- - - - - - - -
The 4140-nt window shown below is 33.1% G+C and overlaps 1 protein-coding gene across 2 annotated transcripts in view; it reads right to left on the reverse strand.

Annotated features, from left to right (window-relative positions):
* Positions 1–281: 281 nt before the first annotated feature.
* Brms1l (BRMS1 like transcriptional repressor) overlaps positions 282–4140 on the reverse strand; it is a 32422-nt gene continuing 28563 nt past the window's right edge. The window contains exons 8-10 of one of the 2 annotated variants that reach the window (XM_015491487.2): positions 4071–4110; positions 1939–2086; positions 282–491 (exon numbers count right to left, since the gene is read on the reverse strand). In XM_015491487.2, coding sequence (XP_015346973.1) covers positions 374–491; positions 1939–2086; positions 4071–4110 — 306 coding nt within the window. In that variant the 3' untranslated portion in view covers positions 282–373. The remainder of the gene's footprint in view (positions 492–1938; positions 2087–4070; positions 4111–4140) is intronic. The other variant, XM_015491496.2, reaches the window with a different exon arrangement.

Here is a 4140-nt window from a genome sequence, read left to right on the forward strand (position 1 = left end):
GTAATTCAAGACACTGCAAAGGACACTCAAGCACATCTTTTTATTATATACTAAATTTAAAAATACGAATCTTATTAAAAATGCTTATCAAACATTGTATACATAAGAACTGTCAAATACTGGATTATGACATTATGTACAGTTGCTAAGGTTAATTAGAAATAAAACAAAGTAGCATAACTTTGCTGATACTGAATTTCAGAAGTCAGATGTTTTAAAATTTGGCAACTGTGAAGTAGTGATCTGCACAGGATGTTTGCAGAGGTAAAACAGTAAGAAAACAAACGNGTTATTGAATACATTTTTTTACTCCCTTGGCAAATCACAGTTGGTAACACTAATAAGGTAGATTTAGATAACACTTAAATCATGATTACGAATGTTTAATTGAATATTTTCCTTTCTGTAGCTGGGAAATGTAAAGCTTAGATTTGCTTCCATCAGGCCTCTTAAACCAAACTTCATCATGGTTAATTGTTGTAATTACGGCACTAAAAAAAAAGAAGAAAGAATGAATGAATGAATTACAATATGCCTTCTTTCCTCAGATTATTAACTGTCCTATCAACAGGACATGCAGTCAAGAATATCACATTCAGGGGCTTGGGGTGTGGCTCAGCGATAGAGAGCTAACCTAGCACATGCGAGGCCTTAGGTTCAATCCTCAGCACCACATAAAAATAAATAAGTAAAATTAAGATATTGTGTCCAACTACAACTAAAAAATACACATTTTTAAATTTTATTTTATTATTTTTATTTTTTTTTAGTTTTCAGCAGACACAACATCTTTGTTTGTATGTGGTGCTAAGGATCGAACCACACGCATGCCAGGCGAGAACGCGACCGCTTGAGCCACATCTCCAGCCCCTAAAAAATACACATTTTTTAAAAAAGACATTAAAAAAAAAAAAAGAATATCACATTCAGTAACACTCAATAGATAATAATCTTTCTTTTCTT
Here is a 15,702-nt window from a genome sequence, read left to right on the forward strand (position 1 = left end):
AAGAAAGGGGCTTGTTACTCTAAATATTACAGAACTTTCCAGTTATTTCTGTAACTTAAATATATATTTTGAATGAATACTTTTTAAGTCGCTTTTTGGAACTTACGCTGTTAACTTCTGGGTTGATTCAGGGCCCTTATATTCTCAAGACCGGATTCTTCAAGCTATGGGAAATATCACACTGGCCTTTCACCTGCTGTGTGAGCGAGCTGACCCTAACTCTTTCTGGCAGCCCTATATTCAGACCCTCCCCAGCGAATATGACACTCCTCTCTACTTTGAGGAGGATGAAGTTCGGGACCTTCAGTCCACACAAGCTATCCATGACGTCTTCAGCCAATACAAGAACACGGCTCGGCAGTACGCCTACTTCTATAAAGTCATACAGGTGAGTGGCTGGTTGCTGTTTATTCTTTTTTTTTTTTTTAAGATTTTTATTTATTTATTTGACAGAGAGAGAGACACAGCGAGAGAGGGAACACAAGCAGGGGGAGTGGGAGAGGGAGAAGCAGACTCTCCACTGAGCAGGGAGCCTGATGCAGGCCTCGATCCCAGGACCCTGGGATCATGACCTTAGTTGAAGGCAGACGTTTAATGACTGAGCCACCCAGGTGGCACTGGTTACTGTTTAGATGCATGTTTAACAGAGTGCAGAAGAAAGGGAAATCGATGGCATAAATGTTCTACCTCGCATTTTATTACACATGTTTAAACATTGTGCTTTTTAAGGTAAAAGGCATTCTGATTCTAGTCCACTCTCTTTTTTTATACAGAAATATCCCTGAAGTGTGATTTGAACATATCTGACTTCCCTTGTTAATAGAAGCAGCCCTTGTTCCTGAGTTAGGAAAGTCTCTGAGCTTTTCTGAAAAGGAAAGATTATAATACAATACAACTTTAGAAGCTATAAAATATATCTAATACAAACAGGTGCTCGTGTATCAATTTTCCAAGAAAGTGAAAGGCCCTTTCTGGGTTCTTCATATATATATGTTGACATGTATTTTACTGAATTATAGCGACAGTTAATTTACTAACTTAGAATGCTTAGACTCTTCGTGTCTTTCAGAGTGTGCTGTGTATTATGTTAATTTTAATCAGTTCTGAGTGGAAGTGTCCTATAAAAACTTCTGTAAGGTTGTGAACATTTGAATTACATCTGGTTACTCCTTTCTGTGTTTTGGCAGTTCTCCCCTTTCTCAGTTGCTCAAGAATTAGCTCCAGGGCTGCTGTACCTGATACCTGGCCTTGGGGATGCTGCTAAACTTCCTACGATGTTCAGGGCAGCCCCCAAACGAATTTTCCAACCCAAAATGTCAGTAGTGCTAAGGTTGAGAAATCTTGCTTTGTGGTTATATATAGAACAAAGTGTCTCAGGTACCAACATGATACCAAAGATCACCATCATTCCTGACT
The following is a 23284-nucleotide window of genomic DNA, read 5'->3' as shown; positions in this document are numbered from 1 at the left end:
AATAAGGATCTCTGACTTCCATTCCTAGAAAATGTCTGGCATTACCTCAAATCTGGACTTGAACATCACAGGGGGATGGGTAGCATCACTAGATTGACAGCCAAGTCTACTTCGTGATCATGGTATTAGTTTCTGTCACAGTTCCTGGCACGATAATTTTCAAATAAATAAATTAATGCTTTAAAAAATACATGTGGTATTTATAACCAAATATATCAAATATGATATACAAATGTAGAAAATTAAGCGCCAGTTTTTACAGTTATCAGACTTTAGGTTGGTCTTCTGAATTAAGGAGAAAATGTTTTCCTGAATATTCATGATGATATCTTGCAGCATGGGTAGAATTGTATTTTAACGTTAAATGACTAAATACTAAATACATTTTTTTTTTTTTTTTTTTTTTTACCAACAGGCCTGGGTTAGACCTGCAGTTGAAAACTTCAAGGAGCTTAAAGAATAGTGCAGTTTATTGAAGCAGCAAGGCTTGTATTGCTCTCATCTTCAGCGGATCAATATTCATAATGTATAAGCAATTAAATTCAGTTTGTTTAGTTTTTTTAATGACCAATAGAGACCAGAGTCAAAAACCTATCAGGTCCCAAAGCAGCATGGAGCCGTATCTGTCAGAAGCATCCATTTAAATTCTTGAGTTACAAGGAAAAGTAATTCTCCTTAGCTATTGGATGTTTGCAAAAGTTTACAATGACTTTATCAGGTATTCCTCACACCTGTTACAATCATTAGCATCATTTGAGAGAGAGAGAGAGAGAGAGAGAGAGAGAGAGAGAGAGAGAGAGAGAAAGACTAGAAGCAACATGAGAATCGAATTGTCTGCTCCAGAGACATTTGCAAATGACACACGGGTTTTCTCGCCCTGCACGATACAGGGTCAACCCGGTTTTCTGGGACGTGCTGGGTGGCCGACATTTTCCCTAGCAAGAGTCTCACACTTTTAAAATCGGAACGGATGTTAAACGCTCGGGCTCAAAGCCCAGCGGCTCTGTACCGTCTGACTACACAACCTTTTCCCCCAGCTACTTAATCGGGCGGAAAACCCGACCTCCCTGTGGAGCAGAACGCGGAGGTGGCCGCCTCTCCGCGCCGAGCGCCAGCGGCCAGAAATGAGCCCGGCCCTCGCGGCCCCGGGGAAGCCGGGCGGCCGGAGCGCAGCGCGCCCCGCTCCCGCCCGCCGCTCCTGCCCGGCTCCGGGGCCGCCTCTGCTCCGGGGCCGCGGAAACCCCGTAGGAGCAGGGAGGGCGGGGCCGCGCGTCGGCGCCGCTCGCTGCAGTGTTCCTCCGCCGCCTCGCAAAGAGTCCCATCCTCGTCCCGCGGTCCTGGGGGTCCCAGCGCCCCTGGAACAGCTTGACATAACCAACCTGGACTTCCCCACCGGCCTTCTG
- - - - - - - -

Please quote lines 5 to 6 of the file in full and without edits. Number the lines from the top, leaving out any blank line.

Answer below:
Here is a 4140-nt window from a genome sequence, read left to right on the forward strand (position 1 = left end):
GTAATTCAAGACACTGCAAAGGACACTCAAGCACATCTTTTTATTATATACTAAATTTAAAAATACGAATCTTATTAAAAATGCTTATCAAACATTGTATACATAAGAACTGTCAAATACTGGATTATGACATTATGTACAGTTGCTAAGGTTAATTAGAAATAAAACAAAGTAGCATAACTTTGCTGATACTGAATTTCAGAAGTCAGATGTTTTAAAATTTGGCAACTGTGAAGTAGTGATCTGCACAGGATGTTTGCAGAGGTAAAACAGTAAGAAAACAAACGNGTTATTGAATACATTTTTTTACTCCCTTGGCAAATCACAGTTGGTAACACTAATAAGGTAGATTTAGATAACACTTAAATCATGATTACGAATGTTTAATTGAATATTTTCCTTTCTGTAGCTGGGAAATGTAAAGCTTAGATTTGCTTCCATCAGGCCTCTTAAACCAAACTTCATCATGGTTAATTGTTGTAATTACGGCACTAAAAAAAAAGAAGAAAGAATGAATGAATGAATTACAATATGCCTTCTTTCCTCAGATTATTAACTGTCCTATCAACAGGACATGCAGTCAAGAATATCACATTCAGGGGCTTGGGGTGTGGCTCAGCGATAGAGAGCTAACCTAGCACATGCGAGGCCTTAGGTTCAATCCTCAGCACCACATAAAAATAAATAAGTAAAATTAAGATATTGTGTCCAACTACAACTAAAAAATACACATTTTTAAATTTTATTTTATTATTTTTATTTTTTTTTAGTTTTCAGCAGACACAACATCTTTGTTTGTATGTGGTGCTAAGGATCGAACCACACGCATGCCAGGCGAGAACGCGACCGCTTGAGCCACATCTCCAGCCCCTAAAAAATACACATTTTTTAAAAAAGACATTAAAAAAAAAAAAAGAATATCACATTCAGTAACACTCAATAGATAATAATCTTTCTTTTCTT